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What Happened to Moschops

Adam Knight is a writer and teacher in northern New Jersey. His debut novel, At the Trough was published in 2019 at NineStar Press. He has also had fiction published in Escape Pod, Arcturus Review, and other magazines and anthologies. Follow him on Twitter at @AdamKnightBooks or visit his site at adamknightbooks.com. He is currently seeking publication for two very different works: A memoir about his friendship with a Holocaust survivor, and a cosmic horror novel about the sinking of the Titanic by an undersea god.

Dobodo glided down the corridor of the science vessel Stardust. His amorphous form could bend and stretch in the tubes, but his quarry's could not. The specimen, linked to him with an electron tether, was unlike any organism they had yet encountered. Dobodo knew that his teacher, Gleet, would be impressed. Dobodo was the worst student in the class. He was always forgetting something, always giving wrong answers, always finding the dullest bit of asteroid or moon to study and looking like the class fool.
But not now. If Dobodo had had a chin, he would have held it high.
Gleet glided out of the science bay.
"What do you want" he asked as he blocked Dobodo's path. He was distracted, analyzing reports from other students, spread out over the star system.
"I have a specimen!"
"Of what?"
Dobodo beamed as much as a being made of plasma is able.
"The dominant form of life. You asked for--"
"Where are you stationed?' Gleet interrupted.
"My field work is on the third planet in this system. The one with all of the water. It supports life! I mean their atmosphere is a nasty mix of nitrogen, oxygen, and--"
"I have cautioned you not to make value judgments of other systems. What is the specimen?"
Dobodo pulled the tether, and the creature bounced forward. It was a Moschops, large and solid, with four heavy legs and broad shoulders. Its long tail would have helped it keep balance, had there been gravity. It did not struggle, but that was because Dobodo had administered a paralytic.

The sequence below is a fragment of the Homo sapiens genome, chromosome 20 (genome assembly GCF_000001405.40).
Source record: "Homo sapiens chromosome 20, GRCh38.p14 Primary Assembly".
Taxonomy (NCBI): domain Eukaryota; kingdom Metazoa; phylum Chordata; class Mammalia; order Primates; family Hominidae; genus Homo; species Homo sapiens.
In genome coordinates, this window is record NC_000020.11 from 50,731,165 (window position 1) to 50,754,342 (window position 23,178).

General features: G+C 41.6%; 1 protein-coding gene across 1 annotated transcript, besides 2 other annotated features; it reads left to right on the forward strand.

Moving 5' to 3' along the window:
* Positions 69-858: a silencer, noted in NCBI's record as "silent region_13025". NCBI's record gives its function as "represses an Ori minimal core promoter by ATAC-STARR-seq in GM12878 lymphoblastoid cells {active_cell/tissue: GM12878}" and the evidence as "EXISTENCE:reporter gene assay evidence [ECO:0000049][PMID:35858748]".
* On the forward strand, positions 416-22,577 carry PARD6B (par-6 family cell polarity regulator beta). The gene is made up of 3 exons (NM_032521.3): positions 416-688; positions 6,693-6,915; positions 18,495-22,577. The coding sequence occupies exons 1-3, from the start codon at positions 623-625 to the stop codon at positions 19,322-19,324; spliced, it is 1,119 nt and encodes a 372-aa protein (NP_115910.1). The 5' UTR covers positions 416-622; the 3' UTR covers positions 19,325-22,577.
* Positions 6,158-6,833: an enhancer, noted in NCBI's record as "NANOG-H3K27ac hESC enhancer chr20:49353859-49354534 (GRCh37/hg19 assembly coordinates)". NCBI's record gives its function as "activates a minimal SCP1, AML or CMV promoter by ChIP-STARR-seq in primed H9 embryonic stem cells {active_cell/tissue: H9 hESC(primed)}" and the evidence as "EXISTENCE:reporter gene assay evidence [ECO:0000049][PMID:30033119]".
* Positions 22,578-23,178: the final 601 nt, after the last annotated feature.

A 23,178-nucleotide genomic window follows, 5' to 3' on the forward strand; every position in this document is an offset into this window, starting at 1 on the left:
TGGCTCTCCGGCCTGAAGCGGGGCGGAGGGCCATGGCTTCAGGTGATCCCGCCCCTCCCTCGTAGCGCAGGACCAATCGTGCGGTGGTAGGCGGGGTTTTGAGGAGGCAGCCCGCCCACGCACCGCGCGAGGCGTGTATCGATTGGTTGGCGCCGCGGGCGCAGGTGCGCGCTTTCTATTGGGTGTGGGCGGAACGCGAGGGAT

Gleet, horrified, shimmied backward.
"You brought it on board?"
"Well, yes, to show--"
"Is it still alive?" Gleet asked.
"Yes! It is immobile but its vital signs are all--"
"Did you touch it?"
"Well, yes, so I could place the electron tether on its neck--"
"Has it been scanned for parasites?"
Dobodo paused. Yet again, he had forgotten something.
Now Dobodo had Gleet's full, exasperated attention.
"That organism could infect everyone on this ship! You don't know what it is. You don't know if it carries disease. If it IS a disease. These are basic, basic procedures. When will you learn?"
"What should I do?" Dobodo asked, crestfallen.
"Take it back! Take it back to that puddle planet, return here, and begin disinfection protocols."
Dobodo slid back to the docking bay, stuffed the dinosaur into the back of a shuttle, and made the trip back to the third planet. He felt badly for the Moschops, and didn't want him to wake up in a strange place, so he returned to the same coordinates where he had found the creature. Or at least pretty close.
On the planet's surface, he released the tether. The Moschops slumped to the ground. Dobodo checked again to make sure the vitals were still fine. The paralytic would wear off in a few hours, and hopefully the creature would return to its life with no more than a very strange memory.
The lonely shuttle ride back to the Stardust gave Dobodo time to reflect. He wished he could have told Gleet more. How vibrant forms of life filled the water, land, and air. Talk about a stable ecosystem! How those tectonic plates kept bumping up against each other in a titillating manner and putting on such geological shows. How cute their star looked, hanging up in the big blue sky.
Oh well, he thought. It is a stable ecosystem. We can come back in a few million years and I'm sure it will all still be the same. Then I'll show Gleet and everyone else that I'm not such a screwup.
Hours later, the dinosaur came to. It stood on shaky legs and looked around. Nothing looked familiar, but there seemed to be adequate food. Life moved on.
Then, the Moschops sneezed.
The End
This story was first published on Wednesday, October 6th, 2021

Author Comments

Though the Cretaceous Extinction 65 million years ago gets all the attention for its crashing meteor hoopla, the Permian Extinction of 250 million years ago caused far greater devastation to life on Earth. 95% of marine life and 70% of terrestrial life died off, including the goofy-looking Moschops. Science has never been able to identify the cause of this mass extinction event. Well, now you know. You're welcome, science.

- Adam Knight
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